Zarif Mukhtarov’s dream came true. He is standing in front of his workshop in the village of Koni Ghil, 5km from the Uzbek city ofSamarkand. His eyes shine with pride as he tells his story. Mukhtarov, 58, had tried for years to discover the lost art of Samarkand paper-making. Today, visitors to one of the only workshops for handmade paper in Central Asia can learn the secrets of a 1,000-year-old production process.
Samarkand paper was renowned for its quality. Many Persian and Arabic manuscripts of the ninth and 10th centuries were written on it. “The world’s best paper is produced in Samarkand,” wrote Babur, a descendant of the Central Asian ruler Tamerlane and founder of theMughal dynasty in India in the 16th century.
It was betrayal that brought the paper-making craft to Samarkand. In the year 751 the Chinese invaded Central Asia, but the ruler of Samarkanddefeated their troops and captured many thousands of soldiers. To save their lives, the story goes, craftsmen among the captives revealed their knowledge of paper-making to their captors. From then on, Samarkand became a centre for paper production. But following Russian colonisation of the Silk Road city in the 19th century and the start of industrial production, the ancient recipe got lost.
In 1995 Mukhtarov, a professional ceramist, took part in a UN conference dedicated to lost culture in Uzbekistan. Samarkand paper was one of the topics, and he started to dream of rediscovering how to make it. After five years of experiments with cotton, rag waste and flax, Mukhtarov became convinced that the best paper was made from the bark of the mulberry tree, which grows all over Samarkand.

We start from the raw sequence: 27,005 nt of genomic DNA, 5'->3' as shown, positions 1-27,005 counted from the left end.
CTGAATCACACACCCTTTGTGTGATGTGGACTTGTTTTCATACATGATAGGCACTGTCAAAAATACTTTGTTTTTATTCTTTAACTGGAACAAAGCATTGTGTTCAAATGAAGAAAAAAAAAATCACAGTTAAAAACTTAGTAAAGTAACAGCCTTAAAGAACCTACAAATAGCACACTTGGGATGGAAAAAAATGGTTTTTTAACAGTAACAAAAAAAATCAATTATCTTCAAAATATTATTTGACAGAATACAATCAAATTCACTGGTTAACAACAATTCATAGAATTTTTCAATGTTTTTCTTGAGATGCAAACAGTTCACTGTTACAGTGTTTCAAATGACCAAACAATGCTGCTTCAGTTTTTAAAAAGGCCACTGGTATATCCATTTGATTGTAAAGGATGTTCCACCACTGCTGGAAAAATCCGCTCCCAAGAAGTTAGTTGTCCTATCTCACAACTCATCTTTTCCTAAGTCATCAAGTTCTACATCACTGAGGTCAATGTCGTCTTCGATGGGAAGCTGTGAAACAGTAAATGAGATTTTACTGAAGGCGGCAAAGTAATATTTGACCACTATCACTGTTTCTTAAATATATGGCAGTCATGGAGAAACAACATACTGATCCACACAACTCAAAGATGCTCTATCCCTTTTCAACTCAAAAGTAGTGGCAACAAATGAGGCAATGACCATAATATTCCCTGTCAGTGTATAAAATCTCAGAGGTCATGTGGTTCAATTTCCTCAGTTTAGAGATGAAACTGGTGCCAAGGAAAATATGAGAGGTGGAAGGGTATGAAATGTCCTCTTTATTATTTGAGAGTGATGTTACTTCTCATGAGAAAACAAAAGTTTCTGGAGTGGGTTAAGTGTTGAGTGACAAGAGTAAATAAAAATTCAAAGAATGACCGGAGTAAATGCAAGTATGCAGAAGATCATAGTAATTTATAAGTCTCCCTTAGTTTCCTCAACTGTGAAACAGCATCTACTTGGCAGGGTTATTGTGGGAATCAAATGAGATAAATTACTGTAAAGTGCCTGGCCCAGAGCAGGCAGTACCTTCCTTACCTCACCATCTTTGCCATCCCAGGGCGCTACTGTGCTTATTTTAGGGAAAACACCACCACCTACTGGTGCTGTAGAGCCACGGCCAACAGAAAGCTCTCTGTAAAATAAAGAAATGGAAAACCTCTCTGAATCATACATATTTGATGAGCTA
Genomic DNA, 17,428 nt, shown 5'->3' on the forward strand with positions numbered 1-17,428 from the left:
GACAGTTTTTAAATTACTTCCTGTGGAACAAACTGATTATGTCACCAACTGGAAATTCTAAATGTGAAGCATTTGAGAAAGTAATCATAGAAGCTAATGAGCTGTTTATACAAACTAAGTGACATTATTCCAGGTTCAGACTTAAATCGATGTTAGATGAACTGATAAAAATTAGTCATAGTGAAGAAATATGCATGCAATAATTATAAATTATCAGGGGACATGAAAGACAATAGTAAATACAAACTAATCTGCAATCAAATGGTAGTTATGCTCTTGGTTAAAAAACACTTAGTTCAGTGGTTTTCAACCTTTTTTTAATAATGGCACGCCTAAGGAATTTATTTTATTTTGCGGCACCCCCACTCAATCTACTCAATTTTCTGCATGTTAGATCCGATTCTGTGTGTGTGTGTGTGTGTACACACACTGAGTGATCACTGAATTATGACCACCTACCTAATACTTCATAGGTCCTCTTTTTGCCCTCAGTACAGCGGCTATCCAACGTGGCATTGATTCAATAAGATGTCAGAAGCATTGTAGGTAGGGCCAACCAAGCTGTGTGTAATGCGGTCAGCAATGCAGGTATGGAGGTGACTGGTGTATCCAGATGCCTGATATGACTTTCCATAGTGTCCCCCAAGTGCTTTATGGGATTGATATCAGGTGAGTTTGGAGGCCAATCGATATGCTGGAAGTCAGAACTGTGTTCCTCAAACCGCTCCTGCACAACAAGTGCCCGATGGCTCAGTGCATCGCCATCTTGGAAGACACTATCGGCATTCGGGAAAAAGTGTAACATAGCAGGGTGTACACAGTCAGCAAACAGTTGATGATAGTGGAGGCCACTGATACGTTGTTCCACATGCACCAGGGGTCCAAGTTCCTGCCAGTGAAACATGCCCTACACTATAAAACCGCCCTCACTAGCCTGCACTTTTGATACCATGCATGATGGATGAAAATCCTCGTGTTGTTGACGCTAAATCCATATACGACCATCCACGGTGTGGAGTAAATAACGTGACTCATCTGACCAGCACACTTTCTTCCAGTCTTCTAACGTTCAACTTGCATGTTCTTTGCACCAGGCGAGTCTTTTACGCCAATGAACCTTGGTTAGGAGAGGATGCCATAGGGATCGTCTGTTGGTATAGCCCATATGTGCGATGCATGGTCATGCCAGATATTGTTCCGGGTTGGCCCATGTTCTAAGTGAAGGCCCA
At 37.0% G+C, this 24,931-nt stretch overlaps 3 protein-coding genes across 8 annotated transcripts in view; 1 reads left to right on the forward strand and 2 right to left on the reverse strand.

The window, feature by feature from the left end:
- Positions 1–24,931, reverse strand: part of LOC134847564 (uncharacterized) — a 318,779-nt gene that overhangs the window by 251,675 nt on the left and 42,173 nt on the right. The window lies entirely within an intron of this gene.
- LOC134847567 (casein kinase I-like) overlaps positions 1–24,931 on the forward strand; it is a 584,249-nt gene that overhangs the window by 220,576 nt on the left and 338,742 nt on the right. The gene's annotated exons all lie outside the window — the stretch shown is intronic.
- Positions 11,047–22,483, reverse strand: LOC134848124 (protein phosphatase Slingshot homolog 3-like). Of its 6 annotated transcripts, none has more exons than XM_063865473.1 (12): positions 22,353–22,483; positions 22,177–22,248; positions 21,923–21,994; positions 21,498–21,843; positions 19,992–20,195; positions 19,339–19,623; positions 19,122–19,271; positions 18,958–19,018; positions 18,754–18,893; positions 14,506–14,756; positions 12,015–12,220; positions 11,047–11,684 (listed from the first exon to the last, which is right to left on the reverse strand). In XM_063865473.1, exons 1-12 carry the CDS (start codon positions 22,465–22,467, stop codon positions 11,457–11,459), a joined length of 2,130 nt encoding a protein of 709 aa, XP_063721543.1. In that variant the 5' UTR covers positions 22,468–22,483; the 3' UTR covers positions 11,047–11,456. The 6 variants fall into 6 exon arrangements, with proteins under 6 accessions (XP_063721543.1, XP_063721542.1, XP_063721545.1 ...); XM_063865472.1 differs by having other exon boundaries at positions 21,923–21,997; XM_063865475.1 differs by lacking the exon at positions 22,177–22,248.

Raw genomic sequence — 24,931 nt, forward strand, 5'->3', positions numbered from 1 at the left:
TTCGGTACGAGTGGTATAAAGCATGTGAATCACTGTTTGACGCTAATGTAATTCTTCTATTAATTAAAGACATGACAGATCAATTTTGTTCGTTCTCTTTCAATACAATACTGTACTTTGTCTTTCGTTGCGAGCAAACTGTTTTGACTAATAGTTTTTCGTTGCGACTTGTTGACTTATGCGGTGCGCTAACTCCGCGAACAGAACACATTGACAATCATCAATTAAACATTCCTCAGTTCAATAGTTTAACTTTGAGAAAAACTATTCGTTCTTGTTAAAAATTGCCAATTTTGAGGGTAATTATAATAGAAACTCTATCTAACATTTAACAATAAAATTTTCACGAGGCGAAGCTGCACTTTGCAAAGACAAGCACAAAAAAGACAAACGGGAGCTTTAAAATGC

In 2001 he started to build his own paper workshop. Some funding was provided by US and Japanese foundations, but most of the money was invested by Mukhtarov himself.
“At first my friends thought I was insane,” he recalls. “My wife scolded me regularly. We had to [save enough money to] marry both our children and I kept borrowing money for the workshop. At the end, I had to sell our car and my wife’s gold jewellery to finish the construction.”
Today the paper workshop is a must-see site for tourists coming to Uzbekistan. Mukhtarov has no website and does not advertise. Yet, each year some 5,000 visitors seek out his picturesque mud-brick workshop with a chattering wooden watermill by the Siyob river. The location was no coincidence; once, there were 400 watermills around Samarkand, many of them in Koni Ghil, Mukhtarov says.
Visitors find a variety of products: silk-like or hairy paper in cream, blue, yellow or pink; notepads and wallets; even puppets and masks. All of them are made of paper. Mukhtarov’s workers even produce Uzbek costumes with traditional embroidery. . . . .